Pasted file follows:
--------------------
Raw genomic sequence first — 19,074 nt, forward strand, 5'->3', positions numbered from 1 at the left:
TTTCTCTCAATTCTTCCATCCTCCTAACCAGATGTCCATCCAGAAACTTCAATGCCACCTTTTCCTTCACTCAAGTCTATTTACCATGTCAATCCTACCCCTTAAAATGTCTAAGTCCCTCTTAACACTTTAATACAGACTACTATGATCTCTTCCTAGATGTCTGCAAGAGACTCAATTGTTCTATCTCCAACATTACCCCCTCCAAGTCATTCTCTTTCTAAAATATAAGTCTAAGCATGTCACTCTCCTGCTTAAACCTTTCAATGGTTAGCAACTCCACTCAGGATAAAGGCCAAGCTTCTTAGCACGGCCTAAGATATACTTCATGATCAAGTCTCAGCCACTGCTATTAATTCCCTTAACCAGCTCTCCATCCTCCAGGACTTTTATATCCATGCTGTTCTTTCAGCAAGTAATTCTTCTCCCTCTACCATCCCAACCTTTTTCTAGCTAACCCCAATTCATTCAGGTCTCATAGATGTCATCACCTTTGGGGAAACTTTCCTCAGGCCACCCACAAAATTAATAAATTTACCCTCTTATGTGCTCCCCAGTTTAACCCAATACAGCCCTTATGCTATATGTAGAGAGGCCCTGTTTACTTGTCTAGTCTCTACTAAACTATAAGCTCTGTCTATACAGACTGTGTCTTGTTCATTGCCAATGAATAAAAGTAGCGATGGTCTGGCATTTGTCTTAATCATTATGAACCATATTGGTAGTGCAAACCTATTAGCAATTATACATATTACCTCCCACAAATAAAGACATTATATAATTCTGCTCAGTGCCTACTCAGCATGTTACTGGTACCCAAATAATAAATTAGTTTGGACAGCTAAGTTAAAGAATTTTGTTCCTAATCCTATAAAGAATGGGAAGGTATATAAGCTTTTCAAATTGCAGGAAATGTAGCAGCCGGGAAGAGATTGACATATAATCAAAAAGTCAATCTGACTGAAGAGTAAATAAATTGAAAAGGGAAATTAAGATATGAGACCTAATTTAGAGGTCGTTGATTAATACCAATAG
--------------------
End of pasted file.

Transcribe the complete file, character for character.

Raw genomic sequence first — 19,074 nt, forward strand, 5'->3', positions numbered from 1 at the left:
TTTCTCTCAATTCTTCCATCCTCCTAACCAGATGTCCATCCAGAAACTTCAATGCCACCTTTTCCTTCACTCAAGTCTATTTACCATGTCAATCCTACCCCTTAAAATGTCTAAGTCCCTCTTAACACTTTAATACAGACTACTATGATCTCTTCCTAGATGTCTGCAAGAGACTCAATTGTTCTATCTCCAACATTACCCCCTCCAAGTCATTCTCTTTCTAAAATATAAGTCTAAGCATGTCACTCTCCTGCTTAAACCTTTCAATGGTTAGCAACTCCACTCAGGATAAAGGCCAAGCTTCTTAGCACGGCCTAAGATATACTTCATGATCAAGTCTCAGCCACTGCTATTAATTCCCTTAACCAGCTCTCCATCCTCCAGGACTTTTATATCCATGCTGTTCTTTCAGCAAGTAATTCTTCTCCCTCTACCATCCCAACCTTTTTCTAGCTAACCCCAATTCATTCAGGTCTCATAGATGTCATCACCTTTGGGGAAACTTTCCTCAGGCCACCCACAAAATTAATAAATTTACCCTCTTATGTGCTCCCCAGTTTAACCCAATACAGCCCTTATGCTATATGTAGAGAGGCCCTGTTTACTTGTCTAGTCTCTACTAAACTATAAGCTCTGTCTATACAGACTGTGTCTTGTTCATTGCCAATGAATAAAAGTAGCGATGGTCTGGCATTTGTCTTAATCATTATGAACCATATTGGTAGTGCAAACCTATTAGCAATTATACATATTACCTCCCACAAATAAAGACATTATATAATTCTGCTCAGTGCCTACTCAGCATGTTACTGGTACCCAAATAATAAATTAGTTTGGACAGCTAAGTTAAAGAATTTTGTTCCTAATCCTATAAAGAATGGGAAGGTATATAAGCTTTTCAAATTGCAGGAAATGTAGCAGCCGGGAAGAGATTGACATATAATCAAAAAGTCAATCTGACTGAAGAGTAAATAAATTGAAAAGGGAAATTAAGATATGAGACCTAATTTAGAGGTCGTTGATTAATACCAATAG